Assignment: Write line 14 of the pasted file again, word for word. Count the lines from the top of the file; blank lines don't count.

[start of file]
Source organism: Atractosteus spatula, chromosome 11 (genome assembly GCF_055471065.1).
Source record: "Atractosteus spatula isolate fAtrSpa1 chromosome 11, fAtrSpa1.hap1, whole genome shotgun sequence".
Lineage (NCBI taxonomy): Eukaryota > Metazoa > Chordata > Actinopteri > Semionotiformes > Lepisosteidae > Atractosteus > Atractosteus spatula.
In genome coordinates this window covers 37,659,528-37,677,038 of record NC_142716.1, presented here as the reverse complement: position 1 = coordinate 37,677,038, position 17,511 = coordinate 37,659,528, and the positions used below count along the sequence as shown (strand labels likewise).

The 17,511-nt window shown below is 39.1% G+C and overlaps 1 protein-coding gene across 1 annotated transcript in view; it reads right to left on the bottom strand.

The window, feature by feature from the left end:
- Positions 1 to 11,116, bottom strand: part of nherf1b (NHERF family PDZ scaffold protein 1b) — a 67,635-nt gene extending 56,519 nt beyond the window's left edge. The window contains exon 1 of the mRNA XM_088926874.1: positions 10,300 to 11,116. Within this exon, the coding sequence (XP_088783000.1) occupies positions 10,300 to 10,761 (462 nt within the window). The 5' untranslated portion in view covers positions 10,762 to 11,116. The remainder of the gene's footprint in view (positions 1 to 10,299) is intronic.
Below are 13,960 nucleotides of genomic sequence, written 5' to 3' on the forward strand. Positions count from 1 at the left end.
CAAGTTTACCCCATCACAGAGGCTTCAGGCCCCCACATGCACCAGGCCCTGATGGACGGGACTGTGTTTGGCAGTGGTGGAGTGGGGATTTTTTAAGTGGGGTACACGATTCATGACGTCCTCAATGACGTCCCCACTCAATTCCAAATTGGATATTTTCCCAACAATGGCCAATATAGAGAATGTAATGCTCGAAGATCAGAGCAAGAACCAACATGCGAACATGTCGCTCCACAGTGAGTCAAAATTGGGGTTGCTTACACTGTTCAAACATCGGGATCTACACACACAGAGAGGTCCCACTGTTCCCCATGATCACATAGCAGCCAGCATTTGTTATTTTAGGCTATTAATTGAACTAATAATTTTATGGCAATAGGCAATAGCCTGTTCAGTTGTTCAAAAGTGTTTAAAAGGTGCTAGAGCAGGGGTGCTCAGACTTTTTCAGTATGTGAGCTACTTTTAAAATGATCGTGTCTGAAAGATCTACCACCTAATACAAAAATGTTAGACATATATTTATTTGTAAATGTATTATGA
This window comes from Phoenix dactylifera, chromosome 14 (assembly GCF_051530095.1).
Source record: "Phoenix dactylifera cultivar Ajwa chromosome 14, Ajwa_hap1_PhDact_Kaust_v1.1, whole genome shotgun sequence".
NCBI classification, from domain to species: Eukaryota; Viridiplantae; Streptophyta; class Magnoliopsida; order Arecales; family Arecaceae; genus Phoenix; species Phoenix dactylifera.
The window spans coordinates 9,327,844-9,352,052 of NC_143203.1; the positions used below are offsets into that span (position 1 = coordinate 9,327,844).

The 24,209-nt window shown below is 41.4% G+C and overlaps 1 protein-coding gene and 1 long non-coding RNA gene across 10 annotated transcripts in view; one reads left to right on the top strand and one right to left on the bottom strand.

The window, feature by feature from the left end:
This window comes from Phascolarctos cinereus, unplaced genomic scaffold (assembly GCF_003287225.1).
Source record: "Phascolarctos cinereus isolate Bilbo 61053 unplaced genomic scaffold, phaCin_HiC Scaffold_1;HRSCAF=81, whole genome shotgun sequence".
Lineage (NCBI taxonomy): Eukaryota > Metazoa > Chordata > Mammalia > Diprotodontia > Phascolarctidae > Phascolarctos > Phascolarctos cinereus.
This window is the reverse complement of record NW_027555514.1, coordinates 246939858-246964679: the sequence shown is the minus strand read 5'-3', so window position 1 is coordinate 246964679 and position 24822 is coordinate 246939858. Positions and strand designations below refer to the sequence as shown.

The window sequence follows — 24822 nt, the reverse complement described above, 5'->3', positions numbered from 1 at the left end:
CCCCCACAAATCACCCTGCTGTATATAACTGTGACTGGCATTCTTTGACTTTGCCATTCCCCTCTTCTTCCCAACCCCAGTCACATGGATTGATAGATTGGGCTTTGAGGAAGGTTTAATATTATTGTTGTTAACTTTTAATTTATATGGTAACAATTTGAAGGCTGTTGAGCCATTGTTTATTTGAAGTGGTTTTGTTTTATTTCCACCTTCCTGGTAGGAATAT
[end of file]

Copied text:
The 24,209-nt window shown below is 41.4% G+C and overlaps 1 protein-coding gene and 1 long non-coding RNA gene across 10 annotated transcripts in view; one reads left to right on the top strand and one right to left on the bottom strand.